Professor will explore the mysteries – and mathematics – of the viral universe during Lakehead’s R and I Week

March 2, 2022 – Orillia and Thunder Bay, Ont. 

Can mathematics help us design anti-viral medications or even repurpose viruses for genetic therapies?

On Monday, March 7 at 7 pm, Dr. Reidun Twarock, a professor of mathematical virology at the University of York in the UK, will present “Viral Disease through the Lens of Geometry” via Zoom, during Lakehead University’s Research and Innovation Week.

This talk is hosted by Lakehead’s Faculty of Science and Environmental Studies as part of its Science Speaker Series.

Dr. Twarock will discuss gaining new perspectives through mathematical modelling on how viruses assemble, evolve, and infect their hosts.

Photo of Dr. Reidun Twarock

“I will start off by introducing viral symmetry, inviting people on a journey into the ‘virosphere’ – the viral universe,” she said. “Although viruses can be very different from one another, they follow a few common rules. Once you put your finger on them, you have a lot of power over viruses.”

Mathematics can predict the lattice structures of viruses, and knowledge of those symmetries can be used to fight the viruses. Dr. Twarock will also show how this technique can be used to discover ways to use the virus as a shell for delivering genetic therapies – a type of bio nanotechnology.

Dr. Twarock said one characteristic that makes viruses successful is their ability to code for the protein components of the virus as well as how to efficiently put the virus together.

It’s sort of like IKEA furniture with the pieces and the instructions all contained in one small bundle. Once you understand the geometry involved in the rules governing virus assembly, you can then stop or modify the viruses.

“It’s finding the Achilles’ heel of the virus, if you wish, through the lens of mathematics – finding the rules of how viruses work,” she said.

“You can find ways of breaking their assembly.” Given that there may be millions or even trillions of different viruses, finding a shortcut to decode them all would be invaluable to fighting the dangerous ones.

The opportunities to use viral protein containers in nanomedicine as delivery vehicles are especially exciting.

“We can turn the tables to use viral containers to deliver therapeutic cargos,” Dr. Twarock said.

For example, you could use the shell of a hepatitis virus, which is efficient at entering liver cells, to fight liver cancer. You could replace the hepatitis genome inside the shell with genetic material engineered to repair liver cancer cells.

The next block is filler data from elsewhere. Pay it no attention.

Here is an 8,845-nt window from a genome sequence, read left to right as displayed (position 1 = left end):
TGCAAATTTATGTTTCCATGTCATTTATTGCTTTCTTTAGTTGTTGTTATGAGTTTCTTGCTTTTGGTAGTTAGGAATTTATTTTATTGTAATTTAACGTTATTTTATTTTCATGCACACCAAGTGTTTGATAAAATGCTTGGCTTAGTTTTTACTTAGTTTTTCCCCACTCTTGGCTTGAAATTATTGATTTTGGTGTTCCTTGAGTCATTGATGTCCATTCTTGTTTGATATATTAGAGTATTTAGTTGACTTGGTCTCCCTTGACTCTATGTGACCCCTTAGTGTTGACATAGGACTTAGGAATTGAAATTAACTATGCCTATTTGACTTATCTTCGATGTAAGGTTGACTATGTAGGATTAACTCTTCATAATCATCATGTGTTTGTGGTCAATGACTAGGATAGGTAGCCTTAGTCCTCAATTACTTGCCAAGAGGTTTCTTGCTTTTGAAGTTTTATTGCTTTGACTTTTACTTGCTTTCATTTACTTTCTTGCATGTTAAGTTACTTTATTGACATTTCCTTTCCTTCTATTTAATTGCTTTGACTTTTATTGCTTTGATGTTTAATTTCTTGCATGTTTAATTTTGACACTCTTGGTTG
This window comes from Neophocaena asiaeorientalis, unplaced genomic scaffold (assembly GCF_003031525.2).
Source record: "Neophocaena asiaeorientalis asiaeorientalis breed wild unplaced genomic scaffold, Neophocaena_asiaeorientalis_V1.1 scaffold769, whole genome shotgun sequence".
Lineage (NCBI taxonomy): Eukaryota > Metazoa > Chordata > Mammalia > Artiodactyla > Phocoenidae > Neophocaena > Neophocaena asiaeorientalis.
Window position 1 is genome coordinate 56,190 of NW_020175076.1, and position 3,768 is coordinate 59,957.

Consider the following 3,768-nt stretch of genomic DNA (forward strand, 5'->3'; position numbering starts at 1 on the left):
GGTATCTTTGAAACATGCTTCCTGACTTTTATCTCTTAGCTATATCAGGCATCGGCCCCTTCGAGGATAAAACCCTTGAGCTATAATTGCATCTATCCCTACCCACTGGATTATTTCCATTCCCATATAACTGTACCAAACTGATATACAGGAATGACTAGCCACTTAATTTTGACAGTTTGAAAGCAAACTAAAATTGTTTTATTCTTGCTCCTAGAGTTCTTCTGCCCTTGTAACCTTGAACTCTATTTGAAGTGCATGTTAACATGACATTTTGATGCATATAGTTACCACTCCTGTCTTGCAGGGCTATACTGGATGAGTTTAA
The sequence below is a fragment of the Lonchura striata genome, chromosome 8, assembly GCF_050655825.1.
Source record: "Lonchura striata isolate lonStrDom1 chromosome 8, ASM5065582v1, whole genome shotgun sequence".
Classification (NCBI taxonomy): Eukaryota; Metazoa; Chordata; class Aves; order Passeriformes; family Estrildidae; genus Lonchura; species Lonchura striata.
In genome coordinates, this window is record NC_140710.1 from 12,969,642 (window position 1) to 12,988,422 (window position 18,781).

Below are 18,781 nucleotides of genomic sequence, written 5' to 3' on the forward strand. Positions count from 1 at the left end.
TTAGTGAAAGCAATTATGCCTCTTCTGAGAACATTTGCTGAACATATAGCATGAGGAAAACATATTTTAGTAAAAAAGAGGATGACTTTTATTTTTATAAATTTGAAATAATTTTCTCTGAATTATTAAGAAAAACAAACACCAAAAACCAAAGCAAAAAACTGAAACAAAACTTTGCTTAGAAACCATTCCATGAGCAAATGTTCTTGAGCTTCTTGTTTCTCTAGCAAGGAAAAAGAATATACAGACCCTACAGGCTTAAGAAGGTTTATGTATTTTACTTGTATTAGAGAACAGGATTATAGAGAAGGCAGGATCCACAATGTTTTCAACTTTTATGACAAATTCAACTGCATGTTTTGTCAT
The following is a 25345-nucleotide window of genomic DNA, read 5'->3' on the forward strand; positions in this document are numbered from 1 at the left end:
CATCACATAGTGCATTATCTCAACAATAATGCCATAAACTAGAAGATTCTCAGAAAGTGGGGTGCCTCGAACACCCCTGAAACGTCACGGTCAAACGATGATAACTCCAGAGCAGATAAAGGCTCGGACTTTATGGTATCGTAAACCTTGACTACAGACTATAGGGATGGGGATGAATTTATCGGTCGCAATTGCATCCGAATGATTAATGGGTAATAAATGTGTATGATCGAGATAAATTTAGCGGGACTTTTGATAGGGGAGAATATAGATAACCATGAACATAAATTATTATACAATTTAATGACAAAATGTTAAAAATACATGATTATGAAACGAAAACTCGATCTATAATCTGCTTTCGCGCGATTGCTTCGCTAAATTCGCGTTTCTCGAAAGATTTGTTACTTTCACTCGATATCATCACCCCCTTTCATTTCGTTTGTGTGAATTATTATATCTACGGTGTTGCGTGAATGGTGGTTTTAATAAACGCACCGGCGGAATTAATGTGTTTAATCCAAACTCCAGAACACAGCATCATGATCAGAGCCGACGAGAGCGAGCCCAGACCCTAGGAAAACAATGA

Dr. Twarock said that the modelling they are working on now won’t directly help against the coronavirus, which is bigger and more complex. But it could provide a Rosetta Stone of sorts.

“COVID-19 has a very large genome, so it applies a different genome packaging strategy. But the principles are similar, so you can get insights by analogy that you would not have otherwise.”

Dr. Twarock originally worked in quantum physics. She switched to viruses when she saw the similarities between the two systems.

“There are some similarities with strong mathematical links, especially with regards to symmetries. Then I saw that knowing about symmetries is almost like a secret weapon against viruses. You can visualize and understand mechanisms that you would not be able to see unless you use the mathematical microscope. It is so fascinating.”

For more information and (free) registration visit



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Lakehead University is a fully comprehensive university with approximately 9,700 full-time equivalent students and over 2,000 faculty and staff at two campuses in Orillia and Thunder Bay, Ontario. Lakehead has 10 faculties, including Business Administration, Education, Engineering, Graduate Studies, Health & Behavioural Sciences, Law, Natural Resources Management, the Northern Ontario School of Medicine, Science & Environmental Studies, and Social Sciences & Humanities. Lakehead University’s achievements have been recognized nationally and internationally, including being ranked, once again, among Canada’s Top 10 primarily undergraduate universities in Maclean’s 2021 University Rankings; as well as included in the top half of Times Higher Education's 2022 World Universities Rankings for the third consecutive year, and in the top 100 of 1,115 universities from around the world in THE's 2021 Impact Rankings (which assesses institutions against the United Nations’ 17 Sustainable Development Goals). Visit